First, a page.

NEW YORK (
) -- What's really killing the U.S. economy?
How about the financial peril that millions of young Americans face simply because they can't find a job.
In fact, like links in a chain, the recent bad news on the economy has been to a large degree caused by the severe financial limitations placed on America's 18-29 demographic, and this dynamic will continue to handicap the U.S. economy for years to come.
At least, this is the case being laid out by Generation Opportunity, a Washington, D.C.-based youth advocacy group that tracks the financial and cultural progress (or stagnancy, in this case) of young consumers.
According to a Generation Opportunity
, the actual jobless rate for U.S. young adults is 12.8%, or 4.6% higher than the general population (if you buy Uncle Sam's official jobless number, and many economists don't).
According to Generation Opportunity, the list of ramifications from so many young and jobless Americans reads like a Defcon Five warning signal to the rest of the country:
77% of Americans 18-29 years old report delaying action due to the poor economy
44% delay buying a home
28% delay saving for retirement
27% delay paying off student loans or other debt
27% delay going back to school/getting more education or training
26% delay changing jobs/cities
23% delay starting a family
18% delay getting married
Since those numbers cover America's next burgeoning consumer class, the data is a blow to not just the 18-29 demographic, but to the rest of the U.S.. Weaker financial clout for young adults hurts everyone -- small businesses, homebuilders, realtors, banks, investment firms, and even the federal government, which can expect lower tax revenues from younger taxpayers.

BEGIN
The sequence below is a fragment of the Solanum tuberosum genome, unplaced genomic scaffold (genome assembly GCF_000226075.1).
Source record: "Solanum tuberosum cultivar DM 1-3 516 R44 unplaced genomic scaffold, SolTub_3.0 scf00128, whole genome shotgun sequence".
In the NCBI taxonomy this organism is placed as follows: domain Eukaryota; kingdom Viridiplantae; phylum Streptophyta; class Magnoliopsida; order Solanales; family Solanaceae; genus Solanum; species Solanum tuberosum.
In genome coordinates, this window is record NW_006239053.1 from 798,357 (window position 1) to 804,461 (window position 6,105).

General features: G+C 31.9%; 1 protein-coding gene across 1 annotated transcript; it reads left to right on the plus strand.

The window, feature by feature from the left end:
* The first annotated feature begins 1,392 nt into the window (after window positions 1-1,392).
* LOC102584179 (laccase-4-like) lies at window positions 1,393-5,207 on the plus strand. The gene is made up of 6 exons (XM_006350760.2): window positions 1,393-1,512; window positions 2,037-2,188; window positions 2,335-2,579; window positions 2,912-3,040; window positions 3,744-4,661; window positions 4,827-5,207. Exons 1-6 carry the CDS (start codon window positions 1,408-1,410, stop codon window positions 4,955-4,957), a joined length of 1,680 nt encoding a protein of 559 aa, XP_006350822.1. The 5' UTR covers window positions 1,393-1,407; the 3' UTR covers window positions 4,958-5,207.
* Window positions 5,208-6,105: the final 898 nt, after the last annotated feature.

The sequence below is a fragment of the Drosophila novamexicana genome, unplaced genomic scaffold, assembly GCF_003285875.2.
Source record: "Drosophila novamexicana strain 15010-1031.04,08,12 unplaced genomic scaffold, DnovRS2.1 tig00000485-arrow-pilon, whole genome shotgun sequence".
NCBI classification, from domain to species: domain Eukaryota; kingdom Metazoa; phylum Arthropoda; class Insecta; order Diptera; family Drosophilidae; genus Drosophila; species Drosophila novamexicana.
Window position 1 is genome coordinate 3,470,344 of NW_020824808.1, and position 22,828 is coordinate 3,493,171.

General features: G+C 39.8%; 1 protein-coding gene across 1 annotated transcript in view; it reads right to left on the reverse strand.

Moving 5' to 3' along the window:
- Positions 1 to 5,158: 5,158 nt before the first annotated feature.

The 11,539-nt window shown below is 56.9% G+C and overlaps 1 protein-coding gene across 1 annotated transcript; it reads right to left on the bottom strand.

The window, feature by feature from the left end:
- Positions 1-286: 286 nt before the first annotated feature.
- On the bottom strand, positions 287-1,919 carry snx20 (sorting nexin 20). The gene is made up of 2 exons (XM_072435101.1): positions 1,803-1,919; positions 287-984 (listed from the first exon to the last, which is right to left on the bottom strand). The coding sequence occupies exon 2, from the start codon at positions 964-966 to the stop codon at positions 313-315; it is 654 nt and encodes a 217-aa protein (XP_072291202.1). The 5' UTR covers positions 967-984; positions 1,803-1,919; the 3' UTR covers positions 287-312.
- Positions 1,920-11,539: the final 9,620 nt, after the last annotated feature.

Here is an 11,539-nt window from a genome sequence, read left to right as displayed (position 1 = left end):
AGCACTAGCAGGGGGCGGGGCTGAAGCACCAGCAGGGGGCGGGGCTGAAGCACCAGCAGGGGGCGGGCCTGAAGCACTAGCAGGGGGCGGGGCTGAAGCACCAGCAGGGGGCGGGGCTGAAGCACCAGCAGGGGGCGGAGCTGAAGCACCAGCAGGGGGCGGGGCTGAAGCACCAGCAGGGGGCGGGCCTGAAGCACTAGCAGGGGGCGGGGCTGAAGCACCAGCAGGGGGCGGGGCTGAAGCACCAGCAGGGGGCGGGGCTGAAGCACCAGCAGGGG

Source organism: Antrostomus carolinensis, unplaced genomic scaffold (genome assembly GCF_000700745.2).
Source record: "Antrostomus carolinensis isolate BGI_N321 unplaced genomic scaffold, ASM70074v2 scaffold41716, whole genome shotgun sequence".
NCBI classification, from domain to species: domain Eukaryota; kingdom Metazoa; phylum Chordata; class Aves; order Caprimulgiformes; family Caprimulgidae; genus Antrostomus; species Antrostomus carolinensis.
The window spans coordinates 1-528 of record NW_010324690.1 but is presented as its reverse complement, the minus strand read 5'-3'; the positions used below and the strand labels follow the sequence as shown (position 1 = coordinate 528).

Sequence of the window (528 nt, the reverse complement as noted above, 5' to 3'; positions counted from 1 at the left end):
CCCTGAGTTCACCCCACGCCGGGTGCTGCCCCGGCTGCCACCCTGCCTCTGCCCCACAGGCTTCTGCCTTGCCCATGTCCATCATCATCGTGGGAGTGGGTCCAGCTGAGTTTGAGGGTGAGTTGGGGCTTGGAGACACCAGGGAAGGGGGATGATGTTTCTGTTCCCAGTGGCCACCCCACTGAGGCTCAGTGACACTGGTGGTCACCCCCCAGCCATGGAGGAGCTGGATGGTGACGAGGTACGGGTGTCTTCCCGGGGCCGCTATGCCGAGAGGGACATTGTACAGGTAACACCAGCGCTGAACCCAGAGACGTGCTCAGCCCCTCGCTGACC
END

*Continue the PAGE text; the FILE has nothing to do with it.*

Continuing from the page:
According to the youth advocacy group, not only is the general unemployment number for 18-29-year-old Americans 12.8% as of June, but that number doesn't even count the 1.735 million young Americans who have given up looking for work, and are not counted by the U.S. Bureau of Labor Statistics, the government office that tallies the unemployed.
If that 1.735 million group was factored into the equation, the real unemployment rate for young U.S. adults would be 16.8%, Generation Opportunity calculates.
The youth advocacy organization doesn't mince words when it comes to laying the blame for these numbers at the manicured feet of Washington politicians.
"For young Americans, through no fault of their own, their story is one of few opportunities, delayed dreams, and stalled careers," says Generation Opportunity president Paul Conway, former chief of staff for the Department of Labor. "Today's unemployment numbers tell the story of millions of young Americans who are paying the price for the failed policies coming out of Washington that have inhibited economic opportunity and job creation."
"While leaders in Washington travel to communities to make campaign promises and seek to place blame for the results of their failed policies, young Americans are looking for more than rhetoric," Conway adds. "In 2012, their message to candidates is clear - we want to build our careers, get on with our lives, and fulfill our dreams. If the only solutions you offer mean less jobs and more debt for the country, the stakes are too high to risk our vote on a bad bet."
Neither President Obama nor former Massachusetts Governor Mitt Romney can afford to take the youth vote for granted this November. Unfortunately for both -- and arguably more so for Obama -- millions of young Americans will have plenty of time to vote on the first Tuesday of November, and they'll likely crawl over broken glass to vote against the candidate they deem too weak on the unemployment issue.
Can you blame them? After all, living on Ramen noodles and driving a 1992 Nissan Sentra will do that to a voter.
--By Brian O'Connell
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